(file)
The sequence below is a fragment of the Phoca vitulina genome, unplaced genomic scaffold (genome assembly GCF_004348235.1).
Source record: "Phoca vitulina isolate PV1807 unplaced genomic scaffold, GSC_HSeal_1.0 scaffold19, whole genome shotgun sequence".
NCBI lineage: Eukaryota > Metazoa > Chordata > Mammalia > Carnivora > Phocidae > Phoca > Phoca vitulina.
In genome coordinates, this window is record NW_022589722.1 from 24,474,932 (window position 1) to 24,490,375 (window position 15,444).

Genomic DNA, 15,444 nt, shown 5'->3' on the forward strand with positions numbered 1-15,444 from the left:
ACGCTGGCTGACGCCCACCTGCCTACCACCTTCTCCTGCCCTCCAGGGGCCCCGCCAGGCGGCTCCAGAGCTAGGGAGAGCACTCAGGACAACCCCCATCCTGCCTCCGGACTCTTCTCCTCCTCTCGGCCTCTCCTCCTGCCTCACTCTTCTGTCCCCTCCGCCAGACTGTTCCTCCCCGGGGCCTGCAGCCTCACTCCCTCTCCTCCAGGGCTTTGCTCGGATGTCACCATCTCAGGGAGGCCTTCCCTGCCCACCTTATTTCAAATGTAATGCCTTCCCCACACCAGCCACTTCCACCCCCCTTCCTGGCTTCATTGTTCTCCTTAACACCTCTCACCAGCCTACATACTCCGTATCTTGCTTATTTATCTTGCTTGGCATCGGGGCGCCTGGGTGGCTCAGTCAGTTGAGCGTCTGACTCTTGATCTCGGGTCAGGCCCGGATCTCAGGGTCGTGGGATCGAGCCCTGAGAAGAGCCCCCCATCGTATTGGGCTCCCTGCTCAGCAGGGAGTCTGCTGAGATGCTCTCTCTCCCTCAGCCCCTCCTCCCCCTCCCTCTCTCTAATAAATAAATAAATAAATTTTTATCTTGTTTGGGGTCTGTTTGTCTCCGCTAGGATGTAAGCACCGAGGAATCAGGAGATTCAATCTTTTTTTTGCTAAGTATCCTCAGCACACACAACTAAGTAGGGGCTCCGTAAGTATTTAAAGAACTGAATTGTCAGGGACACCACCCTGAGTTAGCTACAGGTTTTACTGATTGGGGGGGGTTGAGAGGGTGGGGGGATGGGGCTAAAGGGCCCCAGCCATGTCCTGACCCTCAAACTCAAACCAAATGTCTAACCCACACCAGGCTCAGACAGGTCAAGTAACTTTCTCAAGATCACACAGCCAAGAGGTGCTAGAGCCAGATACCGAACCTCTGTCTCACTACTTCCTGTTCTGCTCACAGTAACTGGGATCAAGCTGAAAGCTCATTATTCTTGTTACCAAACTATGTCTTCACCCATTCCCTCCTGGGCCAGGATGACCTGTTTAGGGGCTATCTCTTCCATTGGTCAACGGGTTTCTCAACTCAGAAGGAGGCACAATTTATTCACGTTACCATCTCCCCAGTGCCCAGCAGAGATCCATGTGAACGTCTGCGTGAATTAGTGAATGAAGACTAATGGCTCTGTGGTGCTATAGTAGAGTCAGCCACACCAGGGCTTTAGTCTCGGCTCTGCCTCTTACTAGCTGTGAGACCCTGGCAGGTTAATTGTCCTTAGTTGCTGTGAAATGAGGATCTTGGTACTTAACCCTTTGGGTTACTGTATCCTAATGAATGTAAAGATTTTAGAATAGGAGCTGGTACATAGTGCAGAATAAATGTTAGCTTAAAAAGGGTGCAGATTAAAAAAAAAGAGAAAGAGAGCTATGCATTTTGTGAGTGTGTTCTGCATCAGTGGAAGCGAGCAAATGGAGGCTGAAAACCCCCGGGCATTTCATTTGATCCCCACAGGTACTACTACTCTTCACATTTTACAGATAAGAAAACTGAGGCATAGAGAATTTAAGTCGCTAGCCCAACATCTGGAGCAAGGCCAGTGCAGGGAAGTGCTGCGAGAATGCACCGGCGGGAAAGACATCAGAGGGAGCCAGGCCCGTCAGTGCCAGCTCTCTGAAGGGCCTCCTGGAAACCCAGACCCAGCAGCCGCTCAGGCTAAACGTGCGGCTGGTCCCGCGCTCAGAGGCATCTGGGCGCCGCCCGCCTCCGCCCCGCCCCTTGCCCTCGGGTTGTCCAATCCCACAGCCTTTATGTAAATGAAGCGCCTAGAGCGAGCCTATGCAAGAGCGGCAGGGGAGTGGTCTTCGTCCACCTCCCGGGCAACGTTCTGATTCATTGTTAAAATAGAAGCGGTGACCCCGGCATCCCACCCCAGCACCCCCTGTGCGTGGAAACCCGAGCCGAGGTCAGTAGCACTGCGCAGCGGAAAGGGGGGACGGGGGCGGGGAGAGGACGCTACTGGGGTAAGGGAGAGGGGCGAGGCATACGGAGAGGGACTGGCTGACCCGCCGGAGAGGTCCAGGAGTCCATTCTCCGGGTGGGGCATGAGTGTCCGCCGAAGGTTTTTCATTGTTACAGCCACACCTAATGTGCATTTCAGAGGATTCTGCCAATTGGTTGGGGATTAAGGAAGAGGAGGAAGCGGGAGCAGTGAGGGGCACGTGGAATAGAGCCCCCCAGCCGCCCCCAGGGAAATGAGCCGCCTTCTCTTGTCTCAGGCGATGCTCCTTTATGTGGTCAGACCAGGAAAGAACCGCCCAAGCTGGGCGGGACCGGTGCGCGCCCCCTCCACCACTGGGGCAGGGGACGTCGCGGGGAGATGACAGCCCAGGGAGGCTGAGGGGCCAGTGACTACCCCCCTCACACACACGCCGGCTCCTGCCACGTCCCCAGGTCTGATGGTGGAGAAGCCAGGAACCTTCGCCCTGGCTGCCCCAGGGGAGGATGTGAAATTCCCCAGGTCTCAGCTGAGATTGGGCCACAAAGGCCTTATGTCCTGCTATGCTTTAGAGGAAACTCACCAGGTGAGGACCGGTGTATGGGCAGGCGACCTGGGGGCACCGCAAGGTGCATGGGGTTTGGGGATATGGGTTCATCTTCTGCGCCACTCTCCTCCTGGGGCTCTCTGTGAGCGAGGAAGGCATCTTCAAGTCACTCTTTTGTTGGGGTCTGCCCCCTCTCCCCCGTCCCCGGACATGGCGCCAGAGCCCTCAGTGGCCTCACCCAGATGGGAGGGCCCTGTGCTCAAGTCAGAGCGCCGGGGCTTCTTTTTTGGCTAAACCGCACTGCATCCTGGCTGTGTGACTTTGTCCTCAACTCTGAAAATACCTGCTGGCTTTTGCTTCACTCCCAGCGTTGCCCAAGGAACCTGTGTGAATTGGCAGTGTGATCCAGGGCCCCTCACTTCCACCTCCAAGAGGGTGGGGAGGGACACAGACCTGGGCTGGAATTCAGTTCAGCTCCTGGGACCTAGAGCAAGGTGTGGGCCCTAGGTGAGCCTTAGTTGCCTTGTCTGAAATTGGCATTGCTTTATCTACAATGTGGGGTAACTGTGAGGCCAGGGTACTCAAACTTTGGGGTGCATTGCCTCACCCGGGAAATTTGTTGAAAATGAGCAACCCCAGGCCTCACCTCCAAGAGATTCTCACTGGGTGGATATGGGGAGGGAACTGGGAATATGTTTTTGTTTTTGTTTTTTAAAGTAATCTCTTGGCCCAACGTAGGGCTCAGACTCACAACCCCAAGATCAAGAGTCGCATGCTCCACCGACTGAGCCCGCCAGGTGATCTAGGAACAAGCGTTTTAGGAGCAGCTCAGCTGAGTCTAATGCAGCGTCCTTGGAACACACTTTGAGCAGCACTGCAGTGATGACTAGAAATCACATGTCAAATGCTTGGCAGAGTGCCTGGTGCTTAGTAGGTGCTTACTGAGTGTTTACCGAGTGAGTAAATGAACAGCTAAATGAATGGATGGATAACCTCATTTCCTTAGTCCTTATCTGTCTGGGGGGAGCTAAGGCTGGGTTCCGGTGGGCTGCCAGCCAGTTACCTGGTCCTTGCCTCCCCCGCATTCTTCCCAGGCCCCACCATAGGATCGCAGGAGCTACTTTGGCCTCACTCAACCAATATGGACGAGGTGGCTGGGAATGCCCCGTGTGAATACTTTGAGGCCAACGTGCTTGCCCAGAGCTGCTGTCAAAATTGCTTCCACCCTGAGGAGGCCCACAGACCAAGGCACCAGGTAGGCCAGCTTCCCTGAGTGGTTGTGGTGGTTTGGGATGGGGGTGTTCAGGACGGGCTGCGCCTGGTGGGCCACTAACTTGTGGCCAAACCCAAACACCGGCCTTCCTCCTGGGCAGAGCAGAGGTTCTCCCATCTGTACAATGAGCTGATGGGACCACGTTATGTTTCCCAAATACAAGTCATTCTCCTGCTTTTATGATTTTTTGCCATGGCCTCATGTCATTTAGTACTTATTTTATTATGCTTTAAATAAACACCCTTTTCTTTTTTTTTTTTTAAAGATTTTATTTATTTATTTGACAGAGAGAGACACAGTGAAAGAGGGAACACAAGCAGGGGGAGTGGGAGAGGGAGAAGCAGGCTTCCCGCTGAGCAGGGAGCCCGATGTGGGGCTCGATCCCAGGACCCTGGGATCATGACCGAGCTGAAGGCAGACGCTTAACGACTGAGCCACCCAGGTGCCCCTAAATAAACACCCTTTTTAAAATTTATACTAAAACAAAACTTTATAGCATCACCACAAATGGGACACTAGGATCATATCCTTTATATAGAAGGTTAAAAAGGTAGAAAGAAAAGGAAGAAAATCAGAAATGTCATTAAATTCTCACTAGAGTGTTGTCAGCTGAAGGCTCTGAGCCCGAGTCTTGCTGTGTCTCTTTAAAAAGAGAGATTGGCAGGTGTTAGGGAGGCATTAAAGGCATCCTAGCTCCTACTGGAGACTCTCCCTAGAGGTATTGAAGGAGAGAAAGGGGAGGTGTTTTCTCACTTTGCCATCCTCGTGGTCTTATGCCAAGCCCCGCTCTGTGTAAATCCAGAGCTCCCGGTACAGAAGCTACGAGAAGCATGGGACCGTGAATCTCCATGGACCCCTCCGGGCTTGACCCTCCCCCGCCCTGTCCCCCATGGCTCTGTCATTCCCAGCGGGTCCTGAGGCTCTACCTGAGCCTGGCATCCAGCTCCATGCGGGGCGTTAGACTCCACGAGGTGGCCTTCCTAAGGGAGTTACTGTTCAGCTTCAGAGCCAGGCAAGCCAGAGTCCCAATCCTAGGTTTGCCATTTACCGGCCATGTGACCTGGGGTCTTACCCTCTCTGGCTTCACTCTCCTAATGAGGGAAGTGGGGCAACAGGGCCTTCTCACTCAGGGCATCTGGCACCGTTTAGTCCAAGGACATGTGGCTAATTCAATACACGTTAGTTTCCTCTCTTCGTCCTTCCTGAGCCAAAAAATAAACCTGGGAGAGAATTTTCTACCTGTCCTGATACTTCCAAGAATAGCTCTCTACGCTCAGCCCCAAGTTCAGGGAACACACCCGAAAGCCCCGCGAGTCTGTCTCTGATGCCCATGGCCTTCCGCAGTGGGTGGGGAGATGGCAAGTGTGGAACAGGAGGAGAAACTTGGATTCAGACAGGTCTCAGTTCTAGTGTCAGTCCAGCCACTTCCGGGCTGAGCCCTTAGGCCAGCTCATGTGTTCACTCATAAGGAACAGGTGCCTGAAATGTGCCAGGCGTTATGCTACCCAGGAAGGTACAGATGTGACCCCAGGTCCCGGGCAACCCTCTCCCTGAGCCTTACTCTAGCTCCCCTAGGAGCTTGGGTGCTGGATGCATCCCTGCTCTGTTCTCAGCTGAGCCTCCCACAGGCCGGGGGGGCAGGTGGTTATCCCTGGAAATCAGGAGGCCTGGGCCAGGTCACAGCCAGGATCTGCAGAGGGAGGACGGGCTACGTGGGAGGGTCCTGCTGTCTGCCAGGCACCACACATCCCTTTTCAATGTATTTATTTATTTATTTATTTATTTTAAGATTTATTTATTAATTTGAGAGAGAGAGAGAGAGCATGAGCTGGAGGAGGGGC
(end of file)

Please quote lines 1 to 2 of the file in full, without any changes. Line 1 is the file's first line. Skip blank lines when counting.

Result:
The sequence below is a fragment of the Phoca vitulina genome, unplaced genomic scaffold (genome assembly GCF_004348235.1).
Source record: "Phoca vitulina isolate PV1807 unplaced genomic scaffold, GSC_HSeal_1.0 scaffold19, whole genome shotgun sequence".